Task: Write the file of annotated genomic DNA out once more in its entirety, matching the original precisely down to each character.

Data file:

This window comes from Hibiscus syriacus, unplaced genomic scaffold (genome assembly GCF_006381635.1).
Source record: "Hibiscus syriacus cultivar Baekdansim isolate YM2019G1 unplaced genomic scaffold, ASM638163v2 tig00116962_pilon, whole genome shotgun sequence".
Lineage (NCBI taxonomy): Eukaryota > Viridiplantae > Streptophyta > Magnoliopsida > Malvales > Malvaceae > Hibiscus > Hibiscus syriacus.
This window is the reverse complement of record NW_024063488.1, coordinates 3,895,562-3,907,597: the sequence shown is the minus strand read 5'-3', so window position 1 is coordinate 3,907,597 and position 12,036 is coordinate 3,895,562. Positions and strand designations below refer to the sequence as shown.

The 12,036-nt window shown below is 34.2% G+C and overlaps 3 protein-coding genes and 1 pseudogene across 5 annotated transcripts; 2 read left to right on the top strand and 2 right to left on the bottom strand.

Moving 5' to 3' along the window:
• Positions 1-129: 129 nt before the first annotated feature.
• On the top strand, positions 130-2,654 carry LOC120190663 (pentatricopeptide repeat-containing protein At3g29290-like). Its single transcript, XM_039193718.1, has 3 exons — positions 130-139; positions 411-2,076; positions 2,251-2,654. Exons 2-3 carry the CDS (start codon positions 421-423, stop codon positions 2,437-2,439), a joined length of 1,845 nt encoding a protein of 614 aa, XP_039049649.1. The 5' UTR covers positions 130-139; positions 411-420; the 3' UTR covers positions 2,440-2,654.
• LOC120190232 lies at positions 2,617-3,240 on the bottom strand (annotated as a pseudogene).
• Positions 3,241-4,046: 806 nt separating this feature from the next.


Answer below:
This window comes from Hibiscus syriacus, unplaced genomic scaffold (genome assembly GCF_006381635.1).
Source record: "Hibiscus syriacus cultivar Baekdansim isolate YM2019G1 unplaced genomic scaffold, ASM638163v2 tig00116962_pilon, whole genome shotgun sequence".
Lineage (NCBI taxonomy): Eukaryota > Viridiplantae > Streptophyta > Magnoliopsida > Malvales > Malvaceae > Hibiscus > Hibiscus syriacus.
This window is the reverse complement of record NW_024063488.1, coordinates 3,895,562-3,907,597: the sequence shown is the minus strand read 5'-3', so window position 1 is coordinate 3,907,597 and position 12,036 is coordinate 3,895,562. Positions and strand designations below refer to the sequence as shown.

The 12,036-nt window shown below is 34.2% G+C and overlaps 3 protein-coding genes and 1 pseudogene across 5 annotated transcripts; 2 read left to right on the top strand and 2 right to left on the bottom strand.

Moving 5' to 3' along the window:
• Positions 1-129: 129 nt before the first annotated feature.
• On the top strand, positions 130-2,654 carry LOC120190663 (pentatricopeptide repeat-containing protein At3g29290-like). Its single transcript, XM_039193718.1, has 3 exons — positions 130-139; positions 411-2,076; positions 2,251-2,654. Exons 2-3 carry the CDS (start codon positions 421-423, stop codon positions 2,437-2,439), a joined length of 1,845 nt encoding a protein of 614 aa, XP_039049649.1. The 5' UTR covers positions 130-139; positions 411-420; the 3' UTR covers positions 2,440-2,654.
• LOC120190232 lies at positions 2,617-3,240 on the bottom strand (annotated as a pseudogene).
• Positions 3,241-4,046: 806 nt separating this feature from the next.